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Family members find peace through same 12-step recovery process as the addicted


This story is sponsored by Renaissance Ranch. Learn more about Renaissance Ranch.

Family members of addicts often feel isolated, sad and confused because they don't know how to help addicted loved one. Family members often suffer under heavy emotional burdens such as fear, worry, and despair as they attempt to control an escalating situation.

To help family members better understand how to assist addicted loved ones, Renaissance Ranch is hosting two free family education seminars. The first is Feb. 6 at 6:30 p.m. in Farmington. The second is Feb. 8 at 6:30 p.m. in Sandy. Those interested can register at

Knowing how to be the most effective support person for their addicted loved one can help family members find peace and healing for themselves amid the chaos of addiction.

Christine Dixon, co-owner of the Renaissance Ranch Addiction Recovery Treatment Center and a Utah mother who has been working with the addicted and family members for more than 10 years, offered these tips:

Addiction is a family illness

Addiction affects each member of the family. Addiction is chronic, progressive, and potentially fatal. It is a very serious matter, yet there is great hope! Addicted loved ones are often viewed as bad individuals who need to be good instead of sick people who need appropriate help to become well.

“As a mother with two sons recovering from heroin addiction, I will be forever grateful someone told me to treat my sons’ addiction as though they had cancer, Dixon explained. “If they had cancer, I would research the best hospital, doctor, medication, and treatment. Learning that addiction is a chronic brain disease helped my husband and me to stop judging our sons for their seemingly poor choices and gave us a sense of urgency to find the best help possible for them.

“What we didn’t realize at the time was that as family members, knowledge about recovery principles and practices would not only help us to more appropriately help our sons but would also help us heal in profound ways individually and as an entire family!”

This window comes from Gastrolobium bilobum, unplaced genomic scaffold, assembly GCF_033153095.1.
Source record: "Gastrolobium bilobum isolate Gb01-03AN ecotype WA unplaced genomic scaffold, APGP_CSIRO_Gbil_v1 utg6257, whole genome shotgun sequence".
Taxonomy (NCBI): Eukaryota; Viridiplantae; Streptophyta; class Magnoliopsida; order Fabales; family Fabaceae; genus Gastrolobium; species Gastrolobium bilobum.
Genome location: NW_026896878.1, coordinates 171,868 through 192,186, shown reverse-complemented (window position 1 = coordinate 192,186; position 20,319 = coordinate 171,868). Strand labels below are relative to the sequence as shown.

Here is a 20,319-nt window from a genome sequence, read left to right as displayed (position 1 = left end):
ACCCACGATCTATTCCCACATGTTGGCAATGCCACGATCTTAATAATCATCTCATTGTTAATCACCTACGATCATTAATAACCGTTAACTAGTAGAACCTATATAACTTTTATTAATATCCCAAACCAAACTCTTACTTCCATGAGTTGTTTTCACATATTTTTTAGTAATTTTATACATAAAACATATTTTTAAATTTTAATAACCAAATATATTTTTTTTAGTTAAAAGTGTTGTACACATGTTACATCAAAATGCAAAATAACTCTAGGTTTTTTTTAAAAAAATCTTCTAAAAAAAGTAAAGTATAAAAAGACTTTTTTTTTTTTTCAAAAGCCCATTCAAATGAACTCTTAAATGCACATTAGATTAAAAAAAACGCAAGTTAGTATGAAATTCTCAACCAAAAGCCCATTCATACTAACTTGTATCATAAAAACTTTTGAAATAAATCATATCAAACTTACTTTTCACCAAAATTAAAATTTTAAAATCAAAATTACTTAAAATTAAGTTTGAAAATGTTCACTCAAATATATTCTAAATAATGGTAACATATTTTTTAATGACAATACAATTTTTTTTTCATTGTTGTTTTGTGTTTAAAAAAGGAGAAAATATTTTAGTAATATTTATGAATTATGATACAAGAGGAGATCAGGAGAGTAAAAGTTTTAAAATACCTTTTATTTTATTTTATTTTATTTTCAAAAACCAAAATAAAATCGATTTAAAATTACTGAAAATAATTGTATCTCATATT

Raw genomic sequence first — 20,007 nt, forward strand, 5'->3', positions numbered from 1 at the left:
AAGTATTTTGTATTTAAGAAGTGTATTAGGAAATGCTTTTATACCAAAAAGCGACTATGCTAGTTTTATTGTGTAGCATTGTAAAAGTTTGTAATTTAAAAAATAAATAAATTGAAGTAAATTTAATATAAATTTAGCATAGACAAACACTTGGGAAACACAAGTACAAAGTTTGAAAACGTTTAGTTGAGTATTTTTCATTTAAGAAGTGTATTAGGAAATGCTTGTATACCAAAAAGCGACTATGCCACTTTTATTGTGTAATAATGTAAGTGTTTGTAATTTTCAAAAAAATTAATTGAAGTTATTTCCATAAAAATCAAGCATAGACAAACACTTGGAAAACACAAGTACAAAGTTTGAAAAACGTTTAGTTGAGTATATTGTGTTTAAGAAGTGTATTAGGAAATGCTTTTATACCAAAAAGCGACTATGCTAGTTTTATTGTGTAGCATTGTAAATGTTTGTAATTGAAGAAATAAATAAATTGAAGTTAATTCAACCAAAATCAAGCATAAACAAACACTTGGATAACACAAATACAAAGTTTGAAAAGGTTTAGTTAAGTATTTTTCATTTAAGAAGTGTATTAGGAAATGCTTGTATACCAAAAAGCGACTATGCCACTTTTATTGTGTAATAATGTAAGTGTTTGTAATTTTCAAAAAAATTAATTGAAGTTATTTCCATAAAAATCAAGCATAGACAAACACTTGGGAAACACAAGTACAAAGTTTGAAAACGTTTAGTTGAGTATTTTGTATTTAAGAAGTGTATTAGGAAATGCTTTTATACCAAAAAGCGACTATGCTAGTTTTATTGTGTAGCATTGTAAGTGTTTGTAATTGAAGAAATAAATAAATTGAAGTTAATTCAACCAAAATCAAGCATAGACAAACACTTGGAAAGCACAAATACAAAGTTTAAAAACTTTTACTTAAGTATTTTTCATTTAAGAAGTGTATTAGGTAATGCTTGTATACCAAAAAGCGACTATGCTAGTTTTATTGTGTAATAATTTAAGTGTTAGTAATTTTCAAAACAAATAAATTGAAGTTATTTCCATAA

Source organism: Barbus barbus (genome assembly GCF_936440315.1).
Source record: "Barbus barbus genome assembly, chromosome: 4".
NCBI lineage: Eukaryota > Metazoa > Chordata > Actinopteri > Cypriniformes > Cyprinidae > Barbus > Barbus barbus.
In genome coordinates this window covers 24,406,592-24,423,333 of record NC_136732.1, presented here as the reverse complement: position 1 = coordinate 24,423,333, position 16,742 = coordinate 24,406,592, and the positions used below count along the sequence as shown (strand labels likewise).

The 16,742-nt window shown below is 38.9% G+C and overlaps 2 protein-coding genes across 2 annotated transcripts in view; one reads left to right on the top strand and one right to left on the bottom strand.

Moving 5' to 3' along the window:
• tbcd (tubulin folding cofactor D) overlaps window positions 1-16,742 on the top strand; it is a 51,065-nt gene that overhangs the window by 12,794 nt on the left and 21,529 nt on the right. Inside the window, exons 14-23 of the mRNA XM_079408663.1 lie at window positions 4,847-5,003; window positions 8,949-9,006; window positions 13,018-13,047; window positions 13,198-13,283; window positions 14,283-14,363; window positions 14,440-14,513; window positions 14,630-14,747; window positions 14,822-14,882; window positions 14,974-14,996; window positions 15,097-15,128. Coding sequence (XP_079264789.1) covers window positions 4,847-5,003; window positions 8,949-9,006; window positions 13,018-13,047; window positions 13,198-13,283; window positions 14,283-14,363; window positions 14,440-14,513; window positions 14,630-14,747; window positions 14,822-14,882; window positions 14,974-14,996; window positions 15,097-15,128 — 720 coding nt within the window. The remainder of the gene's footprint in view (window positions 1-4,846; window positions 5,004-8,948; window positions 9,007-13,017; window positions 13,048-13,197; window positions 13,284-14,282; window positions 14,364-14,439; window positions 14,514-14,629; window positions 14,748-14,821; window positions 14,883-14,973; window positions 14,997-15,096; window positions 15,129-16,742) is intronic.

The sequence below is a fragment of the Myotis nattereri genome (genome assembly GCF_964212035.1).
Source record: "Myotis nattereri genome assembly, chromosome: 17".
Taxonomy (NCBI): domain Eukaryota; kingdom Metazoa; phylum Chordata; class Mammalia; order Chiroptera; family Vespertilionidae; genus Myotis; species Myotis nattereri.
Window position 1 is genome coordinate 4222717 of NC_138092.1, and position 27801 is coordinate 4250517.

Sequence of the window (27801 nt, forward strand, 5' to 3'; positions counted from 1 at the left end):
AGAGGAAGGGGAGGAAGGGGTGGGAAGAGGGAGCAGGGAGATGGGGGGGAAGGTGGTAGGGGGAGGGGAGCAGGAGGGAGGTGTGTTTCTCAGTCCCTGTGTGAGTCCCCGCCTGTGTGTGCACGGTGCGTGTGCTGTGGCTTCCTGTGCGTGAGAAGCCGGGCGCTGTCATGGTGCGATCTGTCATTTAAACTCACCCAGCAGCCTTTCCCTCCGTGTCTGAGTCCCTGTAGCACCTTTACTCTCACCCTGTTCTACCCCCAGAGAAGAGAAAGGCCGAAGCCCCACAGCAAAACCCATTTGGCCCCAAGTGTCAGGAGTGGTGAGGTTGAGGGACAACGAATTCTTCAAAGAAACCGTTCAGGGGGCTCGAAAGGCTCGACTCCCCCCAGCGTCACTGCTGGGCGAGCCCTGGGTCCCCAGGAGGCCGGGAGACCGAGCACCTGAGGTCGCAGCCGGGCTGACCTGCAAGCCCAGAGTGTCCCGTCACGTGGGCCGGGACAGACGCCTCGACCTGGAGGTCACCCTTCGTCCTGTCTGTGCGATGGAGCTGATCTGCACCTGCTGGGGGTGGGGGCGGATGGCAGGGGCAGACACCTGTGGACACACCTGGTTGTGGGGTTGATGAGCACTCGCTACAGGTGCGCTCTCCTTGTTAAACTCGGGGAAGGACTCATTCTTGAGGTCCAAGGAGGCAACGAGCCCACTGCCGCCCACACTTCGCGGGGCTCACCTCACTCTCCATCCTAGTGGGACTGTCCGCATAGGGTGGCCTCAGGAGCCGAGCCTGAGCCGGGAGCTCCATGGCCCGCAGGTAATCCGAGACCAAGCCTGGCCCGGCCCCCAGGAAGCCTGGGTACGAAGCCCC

Family members have choices

Just as family members hope loved ones will use their agency to choose to heal from addiction, family members can use their agency to move from hurting to healing.

Dixon said the best advice she was given 12 years ago to help her sons, marriage and family, was for her and her husband to start attending 12-step addiction recovery meetings.

“This allowed us to become educated in the process of recovery and to network with people who had found success and serenity amid the storm of addiction.”

As family members work the 12 steps for themselves, they are able to distinguish the fine line between what is helpful and what is hurtful in family relationships.

Learning how to help

In traditional family meetings such as AA’s family program (Al-Anon), participants learn they didn’t cause and can’t control or cure the addiction. While this may be true, family members often unknowingly contribute to the cycle of addiction through destructive codependent behaviors such as enabling, persecuting, or suffering behaviors.

There is an understanding in the recovery world that addiction is a symptom of underlying causes and conditions. Individuals often report relationship conflict as the primary cause of relapse back into addiction, which almost always involves the parental or spousal relationship.

“Attending Family Group classes (with a 12-step emphasis) while my sons were in treatment was life-changing for me to recognize ways I could support my sons in their recovery and not support their addiction,” Dixon said.

Historically treatment has targeted primarily the addicted loved one; however, studies today underscore the critical importance of involving family members in the recovery process. Doing so can encourage addicted loved ones to seek, adhere to treatment recommendations and increase the likelihood of long-term sobriety.

Family members attending family groups are more likely to achieve peace from the despair of addiction if they help their loved ones find treatment, attend family education groups, and work their own 12 step program!

For free public family group education classes go to